If I Can, You Can: Home Eyebrow Waxing!

Sometime in my early twenties, I became aware that my eyebrows do not fit societal standards for ladies’ eyebrows. It’s surprising perhaps that I had missed that fact for so long, but then I’ve never been what you would call a girly girl. I ignored that knowledge for a few more years, then, when I was 25, I started having them professionally waxed every time I got my hair cut.

I was getting my hair cut about every other month and paying $15 extra for my eyebrows. Over about seven years, assuming the usual seven percent after inflation rate of returns, that adds up to $881 that I spent… on my eyebrows.

Yet even when I started becoming Mustachian, I resisted taking over this chore myself. Wouldn’t there be a large initial investment? I would have to buy wax, waxing strips, some sort of spatula to apply the wax, and possibly special lotions as well. Maybe even a wax warmer. Instead, I reduced the frequency of my salon visits from bimonthly to quarterly.

IMG_4294But there’s a better way. I first got the idea to try the sugar method of hair removal from the book Plastic-Free: How I Kicked the Plastic Habit and How You Can Too by Beth Terry. Unfortunately, while the book had some cool ideas in it, its recipe for homemade sugar wax was completely useless, so I turned to Google for help. I had good results with an About.com recipe; it takes a good half-hour to make the first time, but makes enough for many uses, and the only ingredients are plain white sugar, lemon juice, and water. I store the leftovers in a wide-mouth glass jar that used to hold natural peanut butter.

What about all the other supplies? Well, I tried just doing without most of them. I wash the area and apply a little cornstarch baby powder, and afterwards I just wash off the wax. I don’t have very sensitive skin and it turns out I don’t need special pre-wax and post-wax lotions. You might not, either.

Now, apparently with sugaring, there is a special technique where you let the stuff cool to the temperature of a paste, then sort of roll it into a ball, and yank your hair off without any strips or anything. If you have ever had sugaring done professionally like that, you might want to try it, but I just made a mess trying it on my arm. So I use the sugar gel method, which is essentially the same technique as waxing.

For eyebrows, I use the flat end of an orange stick to apply the sugar gel. For strips, I just cut up some non-stretchy scrap fabric* (I’ve been using the end of a pillowcase that I cut down from king size to standard) and Cornstarch bottle with fabric and orange sticksthrow it away afterwards. You can actually wash and reuse, but I couldn’t figure out how to make reusable strips small enough for my eyebrows. (If you know how, please tell me in the comments!) Anyway, it takes very little fabric. I actually find it LESS painful than professional waxing, maybe because I’m more in control.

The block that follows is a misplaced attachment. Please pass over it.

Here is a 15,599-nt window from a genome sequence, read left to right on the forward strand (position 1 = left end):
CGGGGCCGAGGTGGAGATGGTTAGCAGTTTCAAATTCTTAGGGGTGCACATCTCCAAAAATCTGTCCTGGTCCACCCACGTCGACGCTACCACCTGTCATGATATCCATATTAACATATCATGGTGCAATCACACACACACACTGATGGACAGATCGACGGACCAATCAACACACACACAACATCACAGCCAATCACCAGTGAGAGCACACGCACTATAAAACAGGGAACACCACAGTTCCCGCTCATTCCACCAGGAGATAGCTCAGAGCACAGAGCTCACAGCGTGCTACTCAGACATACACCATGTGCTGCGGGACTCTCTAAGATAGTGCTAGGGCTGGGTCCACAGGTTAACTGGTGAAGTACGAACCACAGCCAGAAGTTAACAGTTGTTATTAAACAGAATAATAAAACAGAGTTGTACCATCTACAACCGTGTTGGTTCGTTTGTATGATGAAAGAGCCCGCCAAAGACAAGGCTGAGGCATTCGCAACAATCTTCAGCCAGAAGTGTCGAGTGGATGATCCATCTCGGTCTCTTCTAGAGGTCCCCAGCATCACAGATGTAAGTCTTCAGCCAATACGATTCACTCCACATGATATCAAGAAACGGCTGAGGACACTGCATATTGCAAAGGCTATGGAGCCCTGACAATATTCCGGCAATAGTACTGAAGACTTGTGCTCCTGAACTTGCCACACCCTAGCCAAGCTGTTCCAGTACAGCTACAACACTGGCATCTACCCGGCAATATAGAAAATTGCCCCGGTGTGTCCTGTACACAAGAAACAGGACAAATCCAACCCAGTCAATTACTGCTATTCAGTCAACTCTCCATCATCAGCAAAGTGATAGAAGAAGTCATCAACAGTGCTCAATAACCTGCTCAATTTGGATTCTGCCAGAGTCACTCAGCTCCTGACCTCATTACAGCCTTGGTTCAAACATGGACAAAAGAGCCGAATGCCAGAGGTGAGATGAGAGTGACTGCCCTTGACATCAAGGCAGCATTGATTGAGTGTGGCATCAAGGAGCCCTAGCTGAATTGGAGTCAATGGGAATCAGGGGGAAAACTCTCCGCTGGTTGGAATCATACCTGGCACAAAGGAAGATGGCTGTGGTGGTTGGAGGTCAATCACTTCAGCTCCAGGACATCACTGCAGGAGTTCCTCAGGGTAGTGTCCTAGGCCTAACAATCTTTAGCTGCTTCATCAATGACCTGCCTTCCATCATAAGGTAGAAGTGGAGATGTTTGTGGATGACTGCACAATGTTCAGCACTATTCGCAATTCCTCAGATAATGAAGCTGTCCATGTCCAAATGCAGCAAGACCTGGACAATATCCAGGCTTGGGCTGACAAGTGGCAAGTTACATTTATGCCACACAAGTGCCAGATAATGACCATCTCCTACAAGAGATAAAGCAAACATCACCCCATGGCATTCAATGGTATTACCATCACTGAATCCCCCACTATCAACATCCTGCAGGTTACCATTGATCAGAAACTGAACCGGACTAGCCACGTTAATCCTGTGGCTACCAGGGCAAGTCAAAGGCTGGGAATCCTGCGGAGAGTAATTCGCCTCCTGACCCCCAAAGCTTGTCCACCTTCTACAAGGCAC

Child-sized plastic fork with flannel ragFor larger areas, I apply the gel with the handle of a plastic fork (why not?) and use an old flannel rag as a reusable strip. (I have a giant stack of these on top of my microwave, and use them for pretty much everything.)

Is it difficult? No. I know, it will probably make you nervous to start messing around with your eyebrows, but I got totally reasonable results from the very first try. And I’m hardly one of those ladies who can, you know, put on makeup and do fancy things with their hair. In fact, I have had the same “mom bob” since I was in high school.

Ready for the payoff? Assuming a typical rate of compound interest (7%), and compared to quarterly professional waxes at $15 a pop, I can expect to save, over ten years, $904.

*I’ve been noticing that one way people find my blog from Google is looking for what fabric to use, so I will elaborate. I am using wrinkle-free sheets, so it’s fairly shiny, treated cotton. Untreated might be better, but the treated works. Good sources for fabric to cut up: the legs of worn-out flannel pants, the edges of worn-out flannel or regular sheets, old pillowcases, remnants from the fabric store, scraps from Freecycle.


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About frugalparagon

I'm a part-time librarian and mom to two small boys. I blog about striving for the long-term goal of financial independence while running a tight ship at home.

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